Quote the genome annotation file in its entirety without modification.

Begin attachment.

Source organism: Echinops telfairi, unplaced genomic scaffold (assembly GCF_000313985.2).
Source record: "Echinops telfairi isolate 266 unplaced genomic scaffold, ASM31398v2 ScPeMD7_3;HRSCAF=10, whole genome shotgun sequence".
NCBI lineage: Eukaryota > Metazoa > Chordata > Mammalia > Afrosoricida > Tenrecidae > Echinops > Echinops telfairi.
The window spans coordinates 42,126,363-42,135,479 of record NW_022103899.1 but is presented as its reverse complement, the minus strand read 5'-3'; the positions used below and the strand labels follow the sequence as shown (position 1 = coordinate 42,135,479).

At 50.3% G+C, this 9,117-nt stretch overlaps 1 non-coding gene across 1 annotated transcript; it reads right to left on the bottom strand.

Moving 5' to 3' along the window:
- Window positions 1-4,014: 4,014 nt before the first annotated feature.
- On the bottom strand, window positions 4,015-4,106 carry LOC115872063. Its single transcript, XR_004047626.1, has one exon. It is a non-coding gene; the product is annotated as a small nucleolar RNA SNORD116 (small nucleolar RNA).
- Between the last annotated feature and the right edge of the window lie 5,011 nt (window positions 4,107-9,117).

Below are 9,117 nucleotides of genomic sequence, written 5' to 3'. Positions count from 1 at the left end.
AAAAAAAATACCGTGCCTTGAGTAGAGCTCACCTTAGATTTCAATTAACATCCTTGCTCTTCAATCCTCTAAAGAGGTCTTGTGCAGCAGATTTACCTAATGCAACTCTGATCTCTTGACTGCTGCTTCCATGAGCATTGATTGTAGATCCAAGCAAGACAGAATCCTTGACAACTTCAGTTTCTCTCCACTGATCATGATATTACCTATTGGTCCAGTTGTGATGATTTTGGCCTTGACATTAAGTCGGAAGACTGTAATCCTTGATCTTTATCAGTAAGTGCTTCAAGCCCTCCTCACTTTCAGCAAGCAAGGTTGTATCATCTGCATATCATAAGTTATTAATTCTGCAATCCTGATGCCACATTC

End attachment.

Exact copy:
Source organism: Echinops telfairi, unplaced genomic scaffold (assembly GCF_000313985.2).
Source record: "Echinops telfairi isolate 266 unplaced genomic scaffold, ASM31398v2 ScPeMD7_3;HRSCAF=10, whole genome shotgun sequence".
NCBI lineage: Eukaryota > Metazoa > Chordata > Mammalia > Afrosoricida > Tenrecidae > Echinops > Echinops telfairi.
The window spans coordinates 42,126,363-42,135,479 of record NW_022103899.1 but is presented as its reverse complement, the minus strand read 5'-3'; the positions used below and the strand labels follow the sequence as shown (position 1 = coordinate 42,135,479).

At 50.3% G+C, this 9,117-nt stretch overlaps 1 non-coding gene across 1 annotated transcript; it reads right to left on the bottom strand.

Moving 5' to 3' along the window:
- Window positions 1-4,014: 4,014 nt before the first annotated feature.
- On the bottom strand, window positions 4,015-4,106 carry LOC115872063. Its single transcript, XR_004047626.1, has one exon. It is a non-coding gene; the product is annotated as a small nucleolar RNA SNORD116 (small nucleolar RNA).
- Between the last annotated feature and the right edge of the window lie 5,011 nt (window positions 4,107-9,117).

Below are 9,117 nucleotides of genomic sequence, written 5' to 3'. Positions count from 1 at the left end.
AAAAAAAATACCGTGCCTTGAGTAGAGCTCACCTTAGATTTCAATTAACATCCTTGCTCTTCAATCCTCTAAAGAGGTCTTGTGCAGCAGATTTACCTAATGCAACTCTGATCTCTTGACTGCTGCTTCCATGAGCATTGATTGTAGATCCAAGCAAGACAGAATCCTTGACAACTTCAGTTTCTCTCCACTGATCATGATATTACCTATTGGTCCAGTTGTGATGATTTTGGCCTTGACATTAAGTCGGAAGACTGTAATCCTTGATCTTTATCAGTAAGTGCTTCAAGCCCTCCTCACTTTCAGCAAGCAAGGTTGTATCATCTGCATATCATAAGTTATTAATTCTGCAATCCTGATGCCACATTC